|Original title||Der grüne Heinrich|
|Publisher||Vieweg Verlag (1855) and Verlag Göschen (1879-1880)|
|1855 and 1880|
|Media type||Print (Hardcover & Paperback)|
Green Henry (German: Der grüne Heinrich) is a partially autobiographical novel by the Swiss author Gottfried Keller, first published in 1855, and extensively revised in 1879. Truth is freely mingled with fiction, and there is a generalizing purpose to exhibit the psychic disease that affected the whole generation of the transition from romanticism to realism in life and art. The work stands with Adalbert Stifter's Der Nachsommer as one of the two most important examples of a Bildungsroman.
Green Henry details the life of Heinrich Lee from childhood through his first romantic encounters, his fledgling attempts at becoming a painter in Munich, and his eventual installation as a chancery clerk. The story gets its name from the color that Heinrich affected in dress.
Heinrich is a Swiss burgher's son, brought up too tenderly by a widowed mother. After youthful pranks and experiences, and a not altogether justified dismissal from school, he idles away some time in his mother's village. He determines to be a painter, and goes to Munich's artistic Bohemia. From there, he finds his way to a count's mansion, and then he returns home to his dying mother and an all-too-tardy and brief repentance.
The much revised second version has Heinrich abandoning art to enter the civil service. This experience affords occasion for extended political reflections. The tone of the reminiscences makes it clear that Keller would have the reader understand that Heinrich has lived through and risen out of his instability and irresolution and sees life steadily and cheerfully at last.
Green Henry was written from 1850 to 1855. It is the most personal of all of Keller's works, and is significantly influenced by Jean-Jacques Rousseau's doctrine of a return to nature. At first intended as a short narrative of the collapse of the life of a young artist, the book expanded as its composition progressed into a huge work that treats, in poetically transfigured manner, all the events in Keller's life up to his return to Zürich in 1842.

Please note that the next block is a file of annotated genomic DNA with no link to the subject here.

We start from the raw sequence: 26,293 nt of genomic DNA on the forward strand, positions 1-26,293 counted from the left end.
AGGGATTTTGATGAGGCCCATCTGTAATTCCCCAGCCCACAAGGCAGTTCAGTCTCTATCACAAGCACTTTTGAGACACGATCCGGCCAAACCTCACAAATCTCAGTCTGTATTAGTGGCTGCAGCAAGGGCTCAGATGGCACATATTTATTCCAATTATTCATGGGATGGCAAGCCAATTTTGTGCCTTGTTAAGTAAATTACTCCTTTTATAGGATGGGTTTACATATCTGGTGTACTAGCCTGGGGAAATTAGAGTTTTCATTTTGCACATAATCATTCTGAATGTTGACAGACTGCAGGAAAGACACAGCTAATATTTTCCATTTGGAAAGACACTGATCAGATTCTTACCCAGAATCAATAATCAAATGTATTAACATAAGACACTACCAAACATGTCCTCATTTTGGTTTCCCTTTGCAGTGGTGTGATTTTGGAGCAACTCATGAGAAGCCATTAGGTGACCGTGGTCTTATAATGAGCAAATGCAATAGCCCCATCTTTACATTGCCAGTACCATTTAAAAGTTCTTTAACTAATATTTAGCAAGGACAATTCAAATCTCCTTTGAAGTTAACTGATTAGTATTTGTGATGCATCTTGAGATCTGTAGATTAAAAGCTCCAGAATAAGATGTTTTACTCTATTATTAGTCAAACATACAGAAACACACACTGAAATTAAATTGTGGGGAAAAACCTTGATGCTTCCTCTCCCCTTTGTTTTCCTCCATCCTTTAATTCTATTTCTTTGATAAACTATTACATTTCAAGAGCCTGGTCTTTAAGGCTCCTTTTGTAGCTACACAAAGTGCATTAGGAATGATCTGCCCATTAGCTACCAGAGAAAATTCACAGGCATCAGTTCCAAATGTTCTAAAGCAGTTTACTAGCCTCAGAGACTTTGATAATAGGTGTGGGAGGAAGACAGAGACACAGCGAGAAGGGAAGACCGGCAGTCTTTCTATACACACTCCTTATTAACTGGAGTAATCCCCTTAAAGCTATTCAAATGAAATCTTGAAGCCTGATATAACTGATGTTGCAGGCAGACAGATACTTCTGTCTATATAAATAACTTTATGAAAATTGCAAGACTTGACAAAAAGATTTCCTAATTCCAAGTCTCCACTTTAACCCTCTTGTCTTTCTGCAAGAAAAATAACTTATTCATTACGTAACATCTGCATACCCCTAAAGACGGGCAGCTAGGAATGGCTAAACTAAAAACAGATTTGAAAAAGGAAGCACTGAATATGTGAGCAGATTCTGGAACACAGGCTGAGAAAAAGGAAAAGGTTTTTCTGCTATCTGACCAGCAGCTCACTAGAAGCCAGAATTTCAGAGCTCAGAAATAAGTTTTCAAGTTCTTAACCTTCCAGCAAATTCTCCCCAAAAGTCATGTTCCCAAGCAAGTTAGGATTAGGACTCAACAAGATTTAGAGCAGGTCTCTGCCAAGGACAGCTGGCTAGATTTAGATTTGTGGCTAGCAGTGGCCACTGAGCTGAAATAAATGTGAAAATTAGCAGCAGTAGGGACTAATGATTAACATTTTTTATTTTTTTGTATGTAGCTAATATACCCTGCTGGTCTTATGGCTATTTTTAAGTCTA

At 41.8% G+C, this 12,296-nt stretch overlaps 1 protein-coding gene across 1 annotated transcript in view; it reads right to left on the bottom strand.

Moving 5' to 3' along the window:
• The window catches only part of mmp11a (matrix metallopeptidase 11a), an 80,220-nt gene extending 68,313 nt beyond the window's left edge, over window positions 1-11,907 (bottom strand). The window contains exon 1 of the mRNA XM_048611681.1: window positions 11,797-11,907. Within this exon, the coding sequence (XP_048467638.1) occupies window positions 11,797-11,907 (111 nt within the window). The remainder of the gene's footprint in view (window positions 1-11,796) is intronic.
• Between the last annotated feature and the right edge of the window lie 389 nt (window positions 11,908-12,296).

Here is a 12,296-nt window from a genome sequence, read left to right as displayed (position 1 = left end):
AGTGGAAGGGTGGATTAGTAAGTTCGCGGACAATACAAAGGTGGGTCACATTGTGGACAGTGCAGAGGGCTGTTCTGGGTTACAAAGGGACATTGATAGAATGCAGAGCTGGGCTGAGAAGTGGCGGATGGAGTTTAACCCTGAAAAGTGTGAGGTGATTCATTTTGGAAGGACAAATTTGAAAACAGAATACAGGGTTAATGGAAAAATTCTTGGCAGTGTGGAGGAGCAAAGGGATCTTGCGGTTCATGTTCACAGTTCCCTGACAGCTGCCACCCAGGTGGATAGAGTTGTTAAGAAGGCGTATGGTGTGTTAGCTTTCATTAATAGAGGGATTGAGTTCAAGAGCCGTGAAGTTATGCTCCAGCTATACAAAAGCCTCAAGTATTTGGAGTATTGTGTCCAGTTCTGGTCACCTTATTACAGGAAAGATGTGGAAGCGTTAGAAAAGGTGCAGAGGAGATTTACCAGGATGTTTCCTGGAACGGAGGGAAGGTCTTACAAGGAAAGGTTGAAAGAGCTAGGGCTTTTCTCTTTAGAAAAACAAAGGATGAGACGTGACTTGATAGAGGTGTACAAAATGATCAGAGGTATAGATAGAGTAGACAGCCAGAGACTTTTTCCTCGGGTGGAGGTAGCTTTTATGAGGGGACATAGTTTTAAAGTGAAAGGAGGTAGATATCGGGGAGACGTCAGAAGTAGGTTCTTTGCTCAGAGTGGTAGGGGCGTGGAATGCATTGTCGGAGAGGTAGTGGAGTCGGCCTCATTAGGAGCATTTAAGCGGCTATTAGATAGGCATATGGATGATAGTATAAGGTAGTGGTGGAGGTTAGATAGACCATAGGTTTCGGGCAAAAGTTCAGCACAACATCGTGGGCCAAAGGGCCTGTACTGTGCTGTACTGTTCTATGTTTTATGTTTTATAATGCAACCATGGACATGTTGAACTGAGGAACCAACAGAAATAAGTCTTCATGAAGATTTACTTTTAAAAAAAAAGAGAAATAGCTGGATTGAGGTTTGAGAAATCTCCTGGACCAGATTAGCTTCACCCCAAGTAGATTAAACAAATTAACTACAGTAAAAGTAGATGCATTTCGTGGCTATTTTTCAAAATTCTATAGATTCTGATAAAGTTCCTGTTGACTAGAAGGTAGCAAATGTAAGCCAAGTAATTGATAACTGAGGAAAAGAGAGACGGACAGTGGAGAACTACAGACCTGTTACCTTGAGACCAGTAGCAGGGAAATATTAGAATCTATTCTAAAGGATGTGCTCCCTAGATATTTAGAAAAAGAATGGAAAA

Its reception by the literary world was cool, but after a revised edition was issued in 1879, it won general and often extravagant praise.
Benjamin W. Wells reviewed the book so:
Keen insight, fresh humor and instinct for realistic narration are its outstanding merits; its faults are lack of proportion, occasional garrulity and obtruded moralizing, but most of all the doubt that it leaves in the reader whether the Heinrich who had shown such persistent lack of character, especially in his relations with his mother, would so quickly be capable of discovering, rather than recovering, a normal balance of mind.
Jacob Wittmer Hartmann characterizes the 2nd edition of 1879 and a “rounded and satisfying artistic product.” The New International Encyclopædia praises the 2nd edition as a significant improvement over the first.
- Hartmann, Jacob Wittmer (1920). Encyclopedia Americana. . In Rines, George Edwin (ed.).
- Gilman, D. C.; Peck, H. T.; Colby, F. M., eds. (1905). . New International Encyclopedia (1st ed.). New York: Dodd, Mead.